From our CEO – Jonathan T.M. Reckford
The danger of looking at large-scale disasters from high ground is that it can make the recovery seem too big, too overwhelming. Instead, we have to take the destruction wrought by hurricanes Harvey, Irma and Maria and the earthquakes in Mexico personally, house by house. In every house is a family that wants to put their life back together.
That’s what Vicky and her 9-year-old daughter, Aaliyah, want. The first thing that struck me as I was
ripping out drywall and trim in Aaliyah’s room a few days after the storm was the jumble of ruined possessions strewn on the floor: the stuffed animals, playing cards, math workbooks, a basketball. Vicky wanted us to try to save her dishes and whatever shoes we could, which we carefully did, along with a
few family photos.
In so many ways, I realized that these families are starting over. It just doesn’t seem fair. They’ve lost so much in these storms — except their resolve to build back. I can’t tell you why disasters happen. But
I believe that they present an opportunity for people to put their faith into action. One of my favorite teachings is from Tim Keller, pastor of Redeemer Presbyterian Church in New York City. When God says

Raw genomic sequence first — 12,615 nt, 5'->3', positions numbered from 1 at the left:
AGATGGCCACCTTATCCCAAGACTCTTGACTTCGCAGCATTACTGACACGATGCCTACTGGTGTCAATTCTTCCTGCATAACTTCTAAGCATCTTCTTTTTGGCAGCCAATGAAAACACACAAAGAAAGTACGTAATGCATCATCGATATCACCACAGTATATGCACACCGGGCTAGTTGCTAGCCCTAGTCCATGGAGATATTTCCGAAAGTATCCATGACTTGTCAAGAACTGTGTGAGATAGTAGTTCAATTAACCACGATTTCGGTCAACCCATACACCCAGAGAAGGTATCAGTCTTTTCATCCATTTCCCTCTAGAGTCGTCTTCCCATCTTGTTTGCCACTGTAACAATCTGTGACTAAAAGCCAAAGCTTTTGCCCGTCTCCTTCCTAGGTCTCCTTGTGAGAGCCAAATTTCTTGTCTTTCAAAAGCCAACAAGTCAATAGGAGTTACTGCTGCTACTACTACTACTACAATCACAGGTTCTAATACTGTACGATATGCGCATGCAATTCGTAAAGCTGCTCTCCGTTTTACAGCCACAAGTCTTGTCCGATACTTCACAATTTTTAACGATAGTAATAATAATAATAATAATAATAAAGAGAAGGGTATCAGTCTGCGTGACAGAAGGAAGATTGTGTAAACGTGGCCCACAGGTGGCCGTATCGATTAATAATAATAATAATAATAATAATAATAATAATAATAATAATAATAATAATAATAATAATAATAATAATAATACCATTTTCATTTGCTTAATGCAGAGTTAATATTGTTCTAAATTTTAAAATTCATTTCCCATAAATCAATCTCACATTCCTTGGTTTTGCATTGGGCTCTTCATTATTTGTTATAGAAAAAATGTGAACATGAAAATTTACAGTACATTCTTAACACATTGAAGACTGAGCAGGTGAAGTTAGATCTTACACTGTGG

love your neighbor as yourself, Pastor Keller says, that means loving and meeting the needs of your neighbors with all of the power and fire that you employ to meet your own needs.
I have seen beautiful examples of that kind of power and fire since these devastating storms. In this holiday season — as we celebrate home, family and the divine love that redeems all suffering — let us remember that, together, we can help bring light to families like Vicky’s.
Let us not be deterred by how much tearing out and building up has yet to be done. Let us keep our focus on Vicky and Aaliyah and all of the families who are counting on us to help them put their lives back together. Your support keeps us there. As these families face a hard holiday season, please give what you can to help. Give as if they were your own family — because in God’s eyes, they are.